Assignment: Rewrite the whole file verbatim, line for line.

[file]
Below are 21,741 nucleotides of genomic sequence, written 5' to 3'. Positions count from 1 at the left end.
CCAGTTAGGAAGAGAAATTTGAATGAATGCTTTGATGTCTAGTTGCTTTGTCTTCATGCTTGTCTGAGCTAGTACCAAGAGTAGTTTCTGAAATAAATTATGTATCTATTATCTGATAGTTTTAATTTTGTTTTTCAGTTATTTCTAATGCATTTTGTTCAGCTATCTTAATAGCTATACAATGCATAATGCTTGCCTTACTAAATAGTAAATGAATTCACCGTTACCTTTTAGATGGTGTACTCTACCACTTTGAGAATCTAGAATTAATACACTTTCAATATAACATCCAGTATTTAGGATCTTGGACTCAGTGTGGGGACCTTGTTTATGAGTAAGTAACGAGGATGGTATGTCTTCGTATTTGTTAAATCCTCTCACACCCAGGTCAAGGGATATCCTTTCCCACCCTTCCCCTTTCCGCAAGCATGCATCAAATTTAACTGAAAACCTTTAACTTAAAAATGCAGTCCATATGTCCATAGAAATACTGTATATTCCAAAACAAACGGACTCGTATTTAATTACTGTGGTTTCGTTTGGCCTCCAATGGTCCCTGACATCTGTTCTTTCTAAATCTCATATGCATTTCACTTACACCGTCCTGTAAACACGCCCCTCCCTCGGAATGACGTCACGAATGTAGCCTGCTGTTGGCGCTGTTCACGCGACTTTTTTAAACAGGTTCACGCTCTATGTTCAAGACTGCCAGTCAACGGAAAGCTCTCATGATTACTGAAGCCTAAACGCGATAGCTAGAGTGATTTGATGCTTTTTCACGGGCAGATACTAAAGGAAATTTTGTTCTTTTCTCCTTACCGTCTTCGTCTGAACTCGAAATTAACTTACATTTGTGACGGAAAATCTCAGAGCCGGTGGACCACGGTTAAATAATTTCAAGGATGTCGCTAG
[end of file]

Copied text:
Below are 21,741 nucleotides of genomic sequence, written 5' to 3'. Positions count from 1 at the left end.
CCAGTTAGGAAGAGAAATTTGAATGAATGCTTTGATGTCTAGTTGCTTTGTCTTCATGCTTGTCTGAGCTAGTACCAAGAGTAGTTTCTGAAATAAATTATGTATCTATTATCTGATAGTTTTAATTTTGTTTTTCAGTTATTTCTAATGCATTTTGTTCAGCTATCTTAATAGCTATACAATGCATAATGCTTGCCTTACTAAATAGTAAATGAATTCACCGTTACCTTTTAGATGGTGTACTCTACCACTTTGAGAATCTAGAATTAATACACTTTCAATATAACATCCAGTATTTAGGATCTTGGACTCAGTGTGGGGACCTTGTTTATGAGTAAGTAACGAGGATGGTATGTCTTCGTATTTGTTAAATCCTCTCACACCCAGGTCAAGGGATATCCTTTCCCACCCTTCCCCTTTCCGCAAGCATGCATCAAATTTAACTGAAAACCTTTAACTTAAAAATGCAGTCCATATGTCCATAGAAATACTGTATATTCCAAAACAAACGGACTCGTATTTAATTACTGTGGTTTCGTTTGGCCTCCAATGGTCCCTGACATCTGTTCTTTCTAAATCTCATATGCATTTCACTTACACCGTCCTGTAAACACGCCCCTCCCTCGGAATGACGTCACGAATGTAGCCTGCTGTTGGCGCTGTTCACGCGACTTTTTTAAACAGGTTCACGCTCTATGTTCAAGACTGCCAGTCAACGGAAAGCTCTCATGATTACTGAAGCCTAAACGCGATAGCTAGAGTGATTTGATGCTTTTTCACGGGCAGATACTAAAGGAAATTTTGTTCTTTTCTCCTTACCGTCTTCGTCTGAACTCGAAATTAACTTACATTTGTGACGGAAAATCTCAGAGCCGGTGGACCACGGTTAAATAATTTCAAGGATGTCGCTAG